Chamonix, France
This resort is famous for all the right reasons! Set against the backdrop of Europe’s highest mountain, Mount Blanc, Chamonix hosted the first Winter Olympics in 1924 and is popular with advanced skiers who want the challenge of tackling steep slopes and glaciers. But don’t worry, you don’t have to be a pro, they also offer beginner’s lessons and four ski areas that cater to a variety of abilities. Expect panoramic views of the mountainside, alpine villages and non-stop skiing.
Pas de la Casa, Andorra
Pas de la Case is popular with those looking for a party as well as hitting the slopes. Known as a party town, there is a big selection of restaurants, bars and nightclubs to dance the night away. Set in the Pyrenees, this resort is set high up in the mountains at an altitude of 2080 m above sea level. With over 210km of piste to discover, all abilities are accounted for, with a beginner’s ski school renowned for its English-speaking teachers and plenty of slopes for intermediate and advanced skiers. If you’re looking for fun on and off the slopes, then this is the place for you.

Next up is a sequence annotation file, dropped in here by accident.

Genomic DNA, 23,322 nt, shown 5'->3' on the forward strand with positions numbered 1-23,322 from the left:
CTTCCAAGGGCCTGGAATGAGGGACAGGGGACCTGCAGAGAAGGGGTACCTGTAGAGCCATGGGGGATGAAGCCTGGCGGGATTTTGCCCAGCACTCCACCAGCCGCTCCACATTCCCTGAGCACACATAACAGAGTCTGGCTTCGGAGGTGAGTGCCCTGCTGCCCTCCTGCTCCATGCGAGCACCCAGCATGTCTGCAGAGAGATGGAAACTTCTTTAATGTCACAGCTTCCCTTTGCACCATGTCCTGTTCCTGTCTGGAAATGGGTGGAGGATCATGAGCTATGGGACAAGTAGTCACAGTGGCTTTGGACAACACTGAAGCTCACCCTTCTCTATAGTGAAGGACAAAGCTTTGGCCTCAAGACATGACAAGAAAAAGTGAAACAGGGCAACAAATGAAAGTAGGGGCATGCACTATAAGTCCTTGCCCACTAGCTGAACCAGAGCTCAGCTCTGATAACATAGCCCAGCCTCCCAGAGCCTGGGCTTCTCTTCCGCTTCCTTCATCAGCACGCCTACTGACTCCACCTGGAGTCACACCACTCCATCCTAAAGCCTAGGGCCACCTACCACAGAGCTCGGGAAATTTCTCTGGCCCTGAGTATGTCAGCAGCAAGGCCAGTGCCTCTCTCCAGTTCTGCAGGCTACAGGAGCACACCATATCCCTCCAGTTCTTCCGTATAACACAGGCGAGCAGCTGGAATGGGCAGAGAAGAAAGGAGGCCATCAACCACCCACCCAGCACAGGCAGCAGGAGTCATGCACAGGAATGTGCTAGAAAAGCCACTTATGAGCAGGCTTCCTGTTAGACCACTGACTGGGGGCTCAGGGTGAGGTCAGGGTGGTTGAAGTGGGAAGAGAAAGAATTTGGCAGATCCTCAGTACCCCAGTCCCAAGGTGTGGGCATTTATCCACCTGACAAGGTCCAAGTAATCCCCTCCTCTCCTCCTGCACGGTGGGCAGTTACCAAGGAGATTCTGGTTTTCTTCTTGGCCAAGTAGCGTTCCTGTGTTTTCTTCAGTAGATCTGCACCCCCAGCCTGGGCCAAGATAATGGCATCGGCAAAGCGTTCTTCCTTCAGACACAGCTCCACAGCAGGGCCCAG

Bansko, Bulgaria
Bansko is one of the top ski resorts in Eastern Europe and has recently claimed the prize of the best ski resort in Bulgaria from the World Ski Awards. Set in the Pirin National Park, this resort offers a fantastic setting for both skiing and snowboarding, with runs getting up to 2000 – 2600 metres above sea level. There is a rich après-ski culture, with plenty of traditional Bulgarian restaurants known locally as, ‘mehana’ available in the village to while away an evening after hitting the slopes. Runs are available for all abilities with routes catering for beginners and intermediates. Snowboarders can try out the half-pipe and there is a 5km route for those keen to try out cross-country skiing.